Rather than put our heads in the sand, we're trying to figure out ways to engage the global community around collaborating, building productive relationships and sharing some of the values we hope to happen over the next generation.

So we created the Digital Sister Cities Initiative to create bilateral agreements between San Francisco and governments around the world that focus on four things: community-to-community relationships; company-to-company partnerships, especially in the digital media sector; research partnerships, or linking university researchers around the world in co-development of technologies. Fourth is open access to really high-speed networks.

Can you elaborate on the high-speed networks?
Alvarado: On the research side, we've been doing a lot of work with dedicated light paths over fiber to create this new architecture for the Web. And it's based on user-controlled light paths, so we can create dedicated point-to-point wavelengths at 10 gigabits per second between you and me in San Francisco, or out to Paris or to Dublin.

What we're doing is creating a virtual private network that's point-to-point. We want to (promote) this as the next architecture that's going to expand the capacity of our infrastructure; then second, get people using any amount of it.

So we're trying to encourage government and industry to work together by whatever means is appropriate in the local environment, and let companies, community organizations and universities get onto this next-generation Internet.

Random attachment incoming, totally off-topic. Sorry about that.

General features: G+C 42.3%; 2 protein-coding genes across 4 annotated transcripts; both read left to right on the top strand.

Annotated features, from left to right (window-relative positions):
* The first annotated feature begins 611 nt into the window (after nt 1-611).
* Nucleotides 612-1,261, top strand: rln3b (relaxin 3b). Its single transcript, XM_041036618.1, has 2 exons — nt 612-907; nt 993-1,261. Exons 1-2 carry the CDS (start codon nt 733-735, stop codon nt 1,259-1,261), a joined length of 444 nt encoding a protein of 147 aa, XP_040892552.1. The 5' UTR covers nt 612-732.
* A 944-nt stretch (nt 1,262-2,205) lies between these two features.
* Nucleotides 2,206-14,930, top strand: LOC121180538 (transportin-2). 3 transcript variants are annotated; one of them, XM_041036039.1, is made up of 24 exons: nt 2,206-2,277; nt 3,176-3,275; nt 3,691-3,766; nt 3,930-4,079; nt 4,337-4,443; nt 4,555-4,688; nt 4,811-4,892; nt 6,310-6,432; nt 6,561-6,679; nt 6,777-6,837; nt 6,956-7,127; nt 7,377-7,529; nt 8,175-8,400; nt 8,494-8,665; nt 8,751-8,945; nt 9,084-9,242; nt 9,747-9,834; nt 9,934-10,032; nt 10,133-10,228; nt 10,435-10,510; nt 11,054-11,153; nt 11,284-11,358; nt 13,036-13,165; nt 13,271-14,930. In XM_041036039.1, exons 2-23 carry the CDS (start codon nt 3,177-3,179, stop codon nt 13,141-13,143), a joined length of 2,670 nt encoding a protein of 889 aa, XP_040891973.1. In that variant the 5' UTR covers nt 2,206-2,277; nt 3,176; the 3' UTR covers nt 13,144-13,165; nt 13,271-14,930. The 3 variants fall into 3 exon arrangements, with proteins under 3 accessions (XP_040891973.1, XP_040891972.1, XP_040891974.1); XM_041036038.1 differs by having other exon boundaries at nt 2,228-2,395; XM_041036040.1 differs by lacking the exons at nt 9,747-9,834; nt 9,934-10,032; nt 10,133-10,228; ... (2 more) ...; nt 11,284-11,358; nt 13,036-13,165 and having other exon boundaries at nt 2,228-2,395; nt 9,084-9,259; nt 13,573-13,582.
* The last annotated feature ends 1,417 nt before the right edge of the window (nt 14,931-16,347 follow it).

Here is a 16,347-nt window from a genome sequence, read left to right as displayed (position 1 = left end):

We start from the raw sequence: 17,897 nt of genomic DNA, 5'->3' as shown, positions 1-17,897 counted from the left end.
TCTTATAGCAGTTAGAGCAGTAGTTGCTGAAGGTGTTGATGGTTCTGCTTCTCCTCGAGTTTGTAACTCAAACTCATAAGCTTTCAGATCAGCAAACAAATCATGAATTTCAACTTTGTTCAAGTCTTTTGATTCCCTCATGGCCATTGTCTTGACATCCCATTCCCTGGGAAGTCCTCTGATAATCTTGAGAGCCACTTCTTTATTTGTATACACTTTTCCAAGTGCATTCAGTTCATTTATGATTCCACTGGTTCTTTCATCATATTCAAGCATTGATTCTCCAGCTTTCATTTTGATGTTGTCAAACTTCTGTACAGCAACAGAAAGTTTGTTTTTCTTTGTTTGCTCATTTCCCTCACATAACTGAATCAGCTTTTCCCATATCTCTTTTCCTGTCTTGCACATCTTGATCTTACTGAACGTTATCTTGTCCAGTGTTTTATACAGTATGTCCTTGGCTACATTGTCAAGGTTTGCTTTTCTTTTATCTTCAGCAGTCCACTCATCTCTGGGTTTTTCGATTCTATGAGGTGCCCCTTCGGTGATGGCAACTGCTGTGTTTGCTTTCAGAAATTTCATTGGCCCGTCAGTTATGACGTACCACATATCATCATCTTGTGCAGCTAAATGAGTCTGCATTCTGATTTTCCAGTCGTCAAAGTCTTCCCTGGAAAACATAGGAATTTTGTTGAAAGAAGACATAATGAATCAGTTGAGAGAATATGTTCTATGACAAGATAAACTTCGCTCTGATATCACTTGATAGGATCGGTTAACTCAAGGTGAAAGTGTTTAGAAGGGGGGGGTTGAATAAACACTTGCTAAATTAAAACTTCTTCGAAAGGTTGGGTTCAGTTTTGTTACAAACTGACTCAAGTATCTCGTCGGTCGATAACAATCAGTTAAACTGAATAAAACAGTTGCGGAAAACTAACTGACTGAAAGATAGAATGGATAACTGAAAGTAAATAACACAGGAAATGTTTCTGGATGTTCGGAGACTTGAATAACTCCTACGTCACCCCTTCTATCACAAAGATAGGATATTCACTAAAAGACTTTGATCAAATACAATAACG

What progress have you made since you've founded the Digital Sister Cities Initiative?

Alvarado: In the case of Ireland, for example, Dublin is building a Digital Hub around the old Guinness plant that will be this incubation space for research and development and community organizations. Slowly they've grown this indigenous consortium of Irish companies and researchers. This fall, it's opening in stages.

We saw that (the) project is like the Mayor's Digital Media Advisory Council here in San Francisco. And those two things partner really well.

Same thing in Paris. They have what's known as Cap Digital, which is their big digital-media cluster development. They have companies and universities already engaged, so we said let's build a linkage between that and the Mayor's Media Advisory Council, as well as the universities and companies involved. We've done a lot of connecting the dots.